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August 15, 2003

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On the question of Globalisation

Aly Zaker

There is an increasing demand for making this world smaller with the buzz word 'globalisation' becoming ever so popular of late. While I subscribe fully to the core idea of globalisation, I am tempted to further the discussion on the subject by referring to some of my personal observations. I remember having said in an UNESCO seminar in Manila, a few years back, that globalisation does not necessarily mean imposition of the indigenous culture of a technologically advanced country on its poorer cousins. It also means that the indigenous culture of the poorer or less advanced countries should also be globalised. I dare say, I cannot bring myself to believe that any linguistic or racial group would automatically be attracted to an alien culture unless there is a desire driven effort to discover and understand it.

Here the endeavours of Ravi Shanker to globalise his music, starting with a scintillating recital at the Woodstock festival in the USA, a long while ago, could be a good example. His concert took the American youth, or a substantial section of it, by storm. The jhala towards the end of his music worked as a kind of intoxicant. Those were the days of 'anger' and of 'peace'. Or of days when peace could have been wrested through anger.

The global appeal of Ravi Shanker however, simmered down soon. It only lived in the minds of a selected few Indian Classical music enthusiasts within USA. Ravi Shanker mentioned this himself on a number of occasions. In order for his music to be universalised it had to get concerted and uninterrupted support especially from the electronic media pervading the wide-wide world.
Look at it from our end. We are being constantly bombarded by culture that is not our own through the electronic media. The reason why many an unknown music, song or even lifestyle does not seem alien any more. Besides, it is cool to be west bound. The situation would continue to be so as long as the ownership of media did not proliferate with the entry of people belonging to diverse cultural backgrounds.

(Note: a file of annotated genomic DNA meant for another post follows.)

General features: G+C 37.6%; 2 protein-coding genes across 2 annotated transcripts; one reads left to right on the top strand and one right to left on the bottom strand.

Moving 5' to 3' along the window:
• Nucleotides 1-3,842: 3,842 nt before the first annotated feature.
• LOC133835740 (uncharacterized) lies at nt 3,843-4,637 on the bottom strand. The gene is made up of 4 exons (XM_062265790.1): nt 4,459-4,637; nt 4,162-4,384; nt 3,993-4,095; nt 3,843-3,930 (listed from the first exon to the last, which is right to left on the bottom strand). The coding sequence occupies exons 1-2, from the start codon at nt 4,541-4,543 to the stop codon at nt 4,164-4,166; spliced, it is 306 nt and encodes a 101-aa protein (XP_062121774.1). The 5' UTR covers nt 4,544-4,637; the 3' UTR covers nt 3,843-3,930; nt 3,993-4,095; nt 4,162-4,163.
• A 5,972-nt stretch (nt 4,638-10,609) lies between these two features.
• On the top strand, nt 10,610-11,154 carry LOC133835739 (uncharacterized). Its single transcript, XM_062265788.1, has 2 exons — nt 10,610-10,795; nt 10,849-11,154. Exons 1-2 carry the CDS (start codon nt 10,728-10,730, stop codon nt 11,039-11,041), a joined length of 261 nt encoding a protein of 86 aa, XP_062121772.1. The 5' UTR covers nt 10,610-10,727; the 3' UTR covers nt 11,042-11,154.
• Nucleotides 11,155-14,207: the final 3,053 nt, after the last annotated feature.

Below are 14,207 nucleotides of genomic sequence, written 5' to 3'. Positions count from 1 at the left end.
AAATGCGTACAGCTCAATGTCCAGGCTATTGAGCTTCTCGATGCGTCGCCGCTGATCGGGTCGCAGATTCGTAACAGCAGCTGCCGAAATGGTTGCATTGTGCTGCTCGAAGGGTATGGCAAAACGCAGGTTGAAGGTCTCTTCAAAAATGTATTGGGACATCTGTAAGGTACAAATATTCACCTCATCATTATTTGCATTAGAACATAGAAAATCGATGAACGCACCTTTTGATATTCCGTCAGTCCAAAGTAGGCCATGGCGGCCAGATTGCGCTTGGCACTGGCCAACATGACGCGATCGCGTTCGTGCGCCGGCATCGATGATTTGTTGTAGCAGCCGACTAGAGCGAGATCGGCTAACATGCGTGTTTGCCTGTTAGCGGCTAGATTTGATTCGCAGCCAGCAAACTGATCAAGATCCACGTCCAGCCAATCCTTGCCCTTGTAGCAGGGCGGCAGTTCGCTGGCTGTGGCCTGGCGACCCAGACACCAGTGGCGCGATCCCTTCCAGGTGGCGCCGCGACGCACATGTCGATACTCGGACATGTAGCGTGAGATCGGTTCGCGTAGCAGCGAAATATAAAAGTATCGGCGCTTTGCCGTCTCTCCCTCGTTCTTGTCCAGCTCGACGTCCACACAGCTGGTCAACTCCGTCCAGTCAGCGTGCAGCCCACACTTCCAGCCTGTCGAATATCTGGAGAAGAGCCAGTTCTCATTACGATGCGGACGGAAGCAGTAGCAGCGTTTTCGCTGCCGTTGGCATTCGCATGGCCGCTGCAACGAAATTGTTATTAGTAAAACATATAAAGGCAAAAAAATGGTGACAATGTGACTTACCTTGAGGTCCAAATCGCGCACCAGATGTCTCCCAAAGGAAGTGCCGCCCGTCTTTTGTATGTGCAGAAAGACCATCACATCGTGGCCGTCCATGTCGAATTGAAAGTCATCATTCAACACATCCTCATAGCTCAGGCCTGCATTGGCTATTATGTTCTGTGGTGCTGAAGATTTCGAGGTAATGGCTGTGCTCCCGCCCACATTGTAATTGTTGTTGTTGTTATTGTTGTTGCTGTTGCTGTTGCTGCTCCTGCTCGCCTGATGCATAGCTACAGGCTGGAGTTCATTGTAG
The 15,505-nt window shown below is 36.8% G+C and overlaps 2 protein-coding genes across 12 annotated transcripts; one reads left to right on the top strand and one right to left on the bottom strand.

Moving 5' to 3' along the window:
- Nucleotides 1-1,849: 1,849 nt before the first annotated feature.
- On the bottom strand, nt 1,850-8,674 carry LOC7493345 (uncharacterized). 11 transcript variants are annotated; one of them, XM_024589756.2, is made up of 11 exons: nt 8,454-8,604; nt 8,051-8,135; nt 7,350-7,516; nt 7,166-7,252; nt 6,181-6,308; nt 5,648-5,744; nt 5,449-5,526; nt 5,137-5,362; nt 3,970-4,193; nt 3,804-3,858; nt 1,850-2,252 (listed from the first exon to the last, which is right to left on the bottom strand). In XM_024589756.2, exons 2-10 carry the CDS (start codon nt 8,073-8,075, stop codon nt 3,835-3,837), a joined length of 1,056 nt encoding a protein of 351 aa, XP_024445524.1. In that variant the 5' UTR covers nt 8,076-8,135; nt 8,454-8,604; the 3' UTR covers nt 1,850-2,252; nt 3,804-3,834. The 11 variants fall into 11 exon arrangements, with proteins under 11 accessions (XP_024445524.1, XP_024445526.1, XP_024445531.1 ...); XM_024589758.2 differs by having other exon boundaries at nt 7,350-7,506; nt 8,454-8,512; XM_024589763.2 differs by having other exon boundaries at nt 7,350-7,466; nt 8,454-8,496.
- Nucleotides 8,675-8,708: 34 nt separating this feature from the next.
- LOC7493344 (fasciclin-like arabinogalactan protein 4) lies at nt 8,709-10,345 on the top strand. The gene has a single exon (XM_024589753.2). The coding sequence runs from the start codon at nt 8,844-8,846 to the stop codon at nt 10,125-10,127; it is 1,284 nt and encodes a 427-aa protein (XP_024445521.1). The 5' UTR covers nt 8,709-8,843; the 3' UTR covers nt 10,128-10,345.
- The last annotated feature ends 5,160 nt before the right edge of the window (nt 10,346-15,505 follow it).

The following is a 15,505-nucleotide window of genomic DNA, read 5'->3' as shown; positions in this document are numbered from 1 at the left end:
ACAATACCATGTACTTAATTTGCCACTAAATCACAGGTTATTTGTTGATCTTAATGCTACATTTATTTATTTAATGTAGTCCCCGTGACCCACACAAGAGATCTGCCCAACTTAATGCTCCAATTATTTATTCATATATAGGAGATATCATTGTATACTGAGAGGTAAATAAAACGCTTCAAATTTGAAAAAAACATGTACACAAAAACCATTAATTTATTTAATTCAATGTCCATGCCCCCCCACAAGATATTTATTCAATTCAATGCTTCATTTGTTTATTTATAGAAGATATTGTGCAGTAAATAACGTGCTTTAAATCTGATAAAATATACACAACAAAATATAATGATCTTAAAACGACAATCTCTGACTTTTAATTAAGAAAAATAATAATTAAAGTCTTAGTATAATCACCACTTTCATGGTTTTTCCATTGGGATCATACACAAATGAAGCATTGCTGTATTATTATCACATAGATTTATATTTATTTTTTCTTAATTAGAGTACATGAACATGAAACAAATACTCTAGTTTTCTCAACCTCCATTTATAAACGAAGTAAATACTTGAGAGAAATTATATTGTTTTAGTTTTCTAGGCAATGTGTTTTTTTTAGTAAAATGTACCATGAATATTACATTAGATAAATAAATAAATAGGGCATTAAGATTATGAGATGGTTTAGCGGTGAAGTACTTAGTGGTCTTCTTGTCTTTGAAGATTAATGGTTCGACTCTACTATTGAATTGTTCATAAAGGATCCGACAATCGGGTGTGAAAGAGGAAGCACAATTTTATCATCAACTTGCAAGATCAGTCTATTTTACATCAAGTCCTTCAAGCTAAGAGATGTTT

The question against such a backdrop is whether this uneven situation is going to go against the cultural sensitivity of a substantially large section of the world population. Because the number of people with not so well off media coverage is evidently larger than their better off cousins. The redeeming insight of the subject, however, is that what we are worried about is being already noticed by the media power that be. A case in point could be an example that comes readily to my mind. I remember having read in a leading local daily at Springfield, Massachusetts a front-page commentary on globalisation. The scribe of the article started with a question. He asked, whether what was known as globalisation was actually Americanisation? In the light of the fact that today's USA is, for all practical purposes, the policeman of the world, what is happening in the name of globalisation is activities driven by US interest. But, as I have already pointed out, this phenomenon is getting noticed. And the advanced west is also becoming aware of the fact that they have to watch their steps. May be much less in the field of culture than the others but the awareness is there.

In this scenario, we have to take charge ourselves. We should first be sensitive ourselves to our culture much of which we have managed to decimate by being utterly callous. We should stop aping the west and also imbibe the spirit of taking a fresh look at our culture, which has stood the test of thousands of years, amongst our posterity. We should of course let fresh wind of the world culture blow through our doors and windows but we should also make sure that our own culture gets equal attention the world over. I think one way to start it would be to present to the world whatever is good and can stand the test of time.


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